Kustok was interesting, as his transfer from Notre Dame was presaged by a controversial transfer in high school. As a callow freshman, Kustok led Lincoln Way West to a Sica championship. But Zak became disenchanted and the family moved to Orland Park, with Zak transferring to Sandburg High, where he was heavily pursued as a quarterback prospect. He signed with Notre Dame in 1997, served on the scout team in ’97, then found himself down on the depth chart in the Spring of 1998 behind Arnaz Battle and Jarious Jackson. Kustok was no slouch in the classroom, and had a 3.5 during his academic career at Notre Dame. He decided to transfer, and was recruited by Gary Barnett to play for Northwestern just as Barnett was leaving to coach Colorado. Kustok quarterbacked with distinction for Northwestern. Kustok was a howling success at Northwestern, playing as soon as he became eligible, and then starting in 2000 and 2001, when he was named the Wildcats’ Most Valuable Player. The Wildcats were 12-11 the two years he started, and, in the pre-Pat Fitzgerald era, that was outstanding for Northwestern. Kustok passed for over 500 completions for over 5800 yards and 42 touchdowns.
Matt had quarterbacked Bergen Catholic and caught the Irish eye, signing in 2000 and being named starter by Davie. In 2001, Lovecchio started the first two games, both of which were losses, and he was demoted by Davie who wanted to throw Carlyle Holiday under the bus in an initial start in College Station against the Aggies. A&M 24-Notre Dame 3. In the Spring, Lovecchio and his stage dad sought assurances from new coach Willingham that Matt would be the starter. The taciturn Willingham demurred.
Lovecchio transferred to IU and started for the Hoosiers in 2002 and 2003. He completed over 300 passes for over 3600 yards. The Hoosiers, under former ND star Gerry Dinardo, won only 4 games in those 2 season. However in a late recount courtesy of Joe Paterno’s failure to supervise Jerry Sandusky, two of the losses to Penn State have been vacated. So the Hoosier football program has that going for it.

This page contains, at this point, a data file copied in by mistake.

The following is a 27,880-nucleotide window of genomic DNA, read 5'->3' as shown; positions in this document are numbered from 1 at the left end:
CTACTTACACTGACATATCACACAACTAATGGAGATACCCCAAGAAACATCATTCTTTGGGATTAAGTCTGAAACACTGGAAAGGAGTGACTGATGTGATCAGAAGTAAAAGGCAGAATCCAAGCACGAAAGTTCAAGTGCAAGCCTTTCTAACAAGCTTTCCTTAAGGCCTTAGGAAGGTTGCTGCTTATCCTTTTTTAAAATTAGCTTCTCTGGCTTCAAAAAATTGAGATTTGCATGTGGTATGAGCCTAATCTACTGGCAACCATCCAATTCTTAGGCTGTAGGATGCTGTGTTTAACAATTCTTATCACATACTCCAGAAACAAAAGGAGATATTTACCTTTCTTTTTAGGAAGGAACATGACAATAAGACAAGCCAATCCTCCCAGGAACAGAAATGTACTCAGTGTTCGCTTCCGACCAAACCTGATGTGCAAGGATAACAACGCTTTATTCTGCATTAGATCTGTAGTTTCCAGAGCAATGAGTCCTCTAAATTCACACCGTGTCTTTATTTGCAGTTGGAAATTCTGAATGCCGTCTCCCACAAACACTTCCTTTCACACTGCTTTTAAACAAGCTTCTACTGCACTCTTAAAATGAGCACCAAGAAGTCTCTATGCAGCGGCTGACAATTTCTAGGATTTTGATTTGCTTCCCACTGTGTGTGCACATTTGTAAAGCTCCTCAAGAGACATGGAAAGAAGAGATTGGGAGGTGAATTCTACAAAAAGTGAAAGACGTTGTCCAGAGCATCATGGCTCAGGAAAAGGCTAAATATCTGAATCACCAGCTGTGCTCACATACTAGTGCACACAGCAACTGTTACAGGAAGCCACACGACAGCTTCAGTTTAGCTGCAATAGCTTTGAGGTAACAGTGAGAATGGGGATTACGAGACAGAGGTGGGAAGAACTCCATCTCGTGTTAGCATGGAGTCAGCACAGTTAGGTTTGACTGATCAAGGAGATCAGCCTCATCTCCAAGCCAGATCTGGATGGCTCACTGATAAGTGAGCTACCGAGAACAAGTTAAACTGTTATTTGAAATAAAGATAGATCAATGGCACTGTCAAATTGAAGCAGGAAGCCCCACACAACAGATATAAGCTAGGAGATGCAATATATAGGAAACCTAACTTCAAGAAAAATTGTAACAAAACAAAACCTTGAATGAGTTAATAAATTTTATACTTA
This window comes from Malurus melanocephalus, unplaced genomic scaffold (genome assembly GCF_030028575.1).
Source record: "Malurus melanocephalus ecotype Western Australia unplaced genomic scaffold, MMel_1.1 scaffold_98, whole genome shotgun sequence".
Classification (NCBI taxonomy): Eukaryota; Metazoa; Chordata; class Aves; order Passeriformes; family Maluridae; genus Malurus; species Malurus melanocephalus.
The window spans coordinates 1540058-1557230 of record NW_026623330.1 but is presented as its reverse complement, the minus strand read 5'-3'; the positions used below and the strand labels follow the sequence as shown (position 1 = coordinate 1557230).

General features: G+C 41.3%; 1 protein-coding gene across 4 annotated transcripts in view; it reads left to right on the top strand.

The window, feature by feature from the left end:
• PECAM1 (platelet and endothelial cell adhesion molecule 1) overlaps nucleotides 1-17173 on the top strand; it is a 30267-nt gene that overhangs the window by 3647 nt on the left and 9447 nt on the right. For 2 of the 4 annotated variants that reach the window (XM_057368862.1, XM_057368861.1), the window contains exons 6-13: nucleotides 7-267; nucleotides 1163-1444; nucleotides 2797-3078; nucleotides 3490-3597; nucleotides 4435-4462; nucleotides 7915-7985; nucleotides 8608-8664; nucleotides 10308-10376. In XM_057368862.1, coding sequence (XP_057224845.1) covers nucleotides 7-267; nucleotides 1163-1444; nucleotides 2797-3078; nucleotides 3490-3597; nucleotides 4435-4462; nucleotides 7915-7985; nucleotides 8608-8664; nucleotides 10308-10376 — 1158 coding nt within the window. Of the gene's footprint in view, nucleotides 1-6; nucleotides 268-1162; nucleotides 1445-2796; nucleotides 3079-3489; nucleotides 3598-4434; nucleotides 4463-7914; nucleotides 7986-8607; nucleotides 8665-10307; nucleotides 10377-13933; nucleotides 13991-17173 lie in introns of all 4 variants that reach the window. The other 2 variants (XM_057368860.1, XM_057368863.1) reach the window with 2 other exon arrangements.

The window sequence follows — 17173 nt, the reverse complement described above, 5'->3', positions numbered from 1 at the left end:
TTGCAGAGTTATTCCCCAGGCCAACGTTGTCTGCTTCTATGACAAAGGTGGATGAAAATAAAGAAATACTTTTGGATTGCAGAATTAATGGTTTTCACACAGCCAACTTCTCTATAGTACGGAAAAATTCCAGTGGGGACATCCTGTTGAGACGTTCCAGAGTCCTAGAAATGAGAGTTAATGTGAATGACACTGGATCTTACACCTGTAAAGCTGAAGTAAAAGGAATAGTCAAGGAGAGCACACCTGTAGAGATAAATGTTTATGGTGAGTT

Demetrius Jones was a wunderkind coming out of Morgan Park, a dual threat. He came in a year before Clausen, with Frazer. While most thought that Clausen was pre-annointed by the previous coach, Demetrius Jones was named the starter for the ’07 game against Georgia Tech. There have been many examples of cowardice by a general. There is Jubilation T. Cornpone (q.v.), from Al Capp’s “L’il Abner.” There is General McLellan, who exasperated Lincoln during the Virginia campaign before being replaced by Abe. Then there is the gameplan from the schematic genius for the ’07 Georgia Tech game. Jones was fed to the stings of the Yellow Jacket’s blitz package, in a game the Irish lost 33-3.
The game was not nearly so close as the final score indicated. Schematic advantage concluded that only a sheer defensive genius could blunt his “brilliant” game plan, and then demoted Jones and went in hot pursuit of Jon, “Blitz package” Tenuta. Jones transferred to Cincinnati to play for Brian Kelly and got some time at linebacker. Tenuta? Don’t Ask!
The Uconn Huskies BCS quarterback
A highly rated quarterback from Eastern Pennsylvania (Mechanicsburg) Frazer signed with the Irish in February 2006. He was injured for the 2006 season and was informed that he was not a competitor for the quarterback job thereafter, prompting his transfer to UCONN.
Zach had considerable success at UConn, starting in 19 gajmes, throwing for over 3000 yards and 17 touchdowns and led the Huskies to a BCS bowl game against Oklahoma. He threw for over 200 yards against the Sooners in that Fiesta Bowl
A Rivals five star from California, he was recruited by ol’ schematic advantage to serve as the lady-in-waiting for Clausen. Crist had injury issues but started at QB in both the ’10 and ’11 seasons for Brian Kelly’s Irish. Dayne was quickly replaced by Rees in the ’11 season and became the Joan of Arc of the Kelly bashers on a increasingly odiferous bevy of internet sites. Crist, who was a very nice young man who fit in well at Notre Dame, violated a rule. The rule is “Fool me once shame on you, fool me twice, shame on me” and left, despite other options to pursue rock chalk and Jayhawks in Lawrence. Crist quarterbacked Kansas to a stirring victory over the mighty South Dakota State Jackrabbits, 31-17.
The next win by Kansas was by the basketball team. Crist completed 103 of 216 passes for 1300 yards and four touchdown passes and nine interceptions. Rock chalk, Jayhawk, KU. Kelly still awaits the first apology letter from the chimpanzees who vilified him for replacing Crist with Rees in 2011. Players like Henry, Karcher, Kelchner, Graham, Kustok and Frazer have had some success and fun, albeit not fame, playing quarterback after they left Notre Dame.
May Gunner Kiel find the same! Good luck, Son!